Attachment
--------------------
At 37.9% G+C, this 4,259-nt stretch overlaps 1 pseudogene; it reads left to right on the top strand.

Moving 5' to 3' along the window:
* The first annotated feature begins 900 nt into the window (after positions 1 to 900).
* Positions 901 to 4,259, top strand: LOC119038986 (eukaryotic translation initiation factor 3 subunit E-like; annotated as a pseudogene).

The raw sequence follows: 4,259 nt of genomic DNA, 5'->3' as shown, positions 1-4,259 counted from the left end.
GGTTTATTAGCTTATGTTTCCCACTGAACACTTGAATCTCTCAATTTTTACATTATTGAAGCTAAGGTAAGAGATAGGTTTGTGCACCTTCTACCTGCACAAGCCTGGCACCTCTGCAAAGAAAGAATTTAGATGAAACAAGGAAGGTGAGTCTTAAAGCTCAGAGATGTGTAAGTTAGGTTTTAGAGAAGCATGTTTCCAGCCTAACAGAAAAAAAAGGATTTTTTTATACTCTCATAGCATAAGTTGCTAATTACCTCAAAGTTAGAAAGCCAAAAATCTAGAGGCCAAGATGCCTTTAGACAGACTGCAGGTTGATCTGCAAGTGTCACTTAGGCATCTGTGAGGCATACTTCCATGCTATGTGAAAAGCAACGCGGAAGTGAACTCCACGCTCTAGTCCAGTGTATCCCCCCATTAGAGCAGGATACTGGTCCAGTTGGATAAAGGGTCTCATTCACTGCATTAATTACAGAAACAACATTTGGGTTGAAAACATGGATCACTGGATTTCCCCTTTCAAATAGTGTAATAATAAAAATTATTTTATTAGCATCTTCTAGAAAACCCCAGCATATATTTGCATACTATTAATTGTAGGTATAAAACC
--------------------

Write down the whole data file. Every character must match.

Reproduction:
At 37.9% G+C, this 4,259-nt stretch overlaps 1 pseudogene; it reads left to right on the top strand.

Moving 5' to 3' along the window:
* The first annotated feature begins 900 nt into the window (after positions 1 to 900).
* Positions 901 to 4,259, top strand: LOC119038986 (eukaryotic translation initiation factor 3 subunit E-like; annotated as a pseudogene).

The raw sequence follows: 4,259 nt of genomic DNA, 5'->3' as shown, positions 1-4,259 counted from the left end.
GGTTTATTAGCTTATGTTTCCCACTGAACACTTGAATCTCTCAATTTTTACATTATTGAAGCTAAGGTAAGAGATAGGTTTGTGCACCTTCTACCTGCACAAGCCTGGCACCTCTGCAAAGAAAGAATTTAGATGAAACAAGGAAGGTGAGTCTTAAAGCTCAGAGATGTGTAAGTTAGGTTTTAGAGAAGCATGTTTCCAGCCTAACAGAAAAAAAAGGATTTTTTTATACTCTCATAGCATAAGTTGCTAATTACCTCAAAGTTAGAAAGCCAAAAATCTAGAGGCCAAGATGCCTTTAGACAGACTGCAGGTTGATCTGCAAGTGTCACTTAGGCATCTGTGAGGCATACTTCCATGCTATGTGAAAAGCAACGCGGAAGTGAACTCCACGCTCTAGTCCAGTGTATCCCCCCATTAGAGCAGGATACTGGTCCAGTTGGATAAAGGGTCTCATTCACTGCATTAATTACAGAAACAACATTTGGGTTGAAAACATGGATCACTGGATTTCCCCTTTCAAATAGTGTAATAATAAAAATTATTTTATTAGCATCTTCTAGAAAACCCCAGCATATATTTGCATACTATTAATTGTAGGTATAAAACC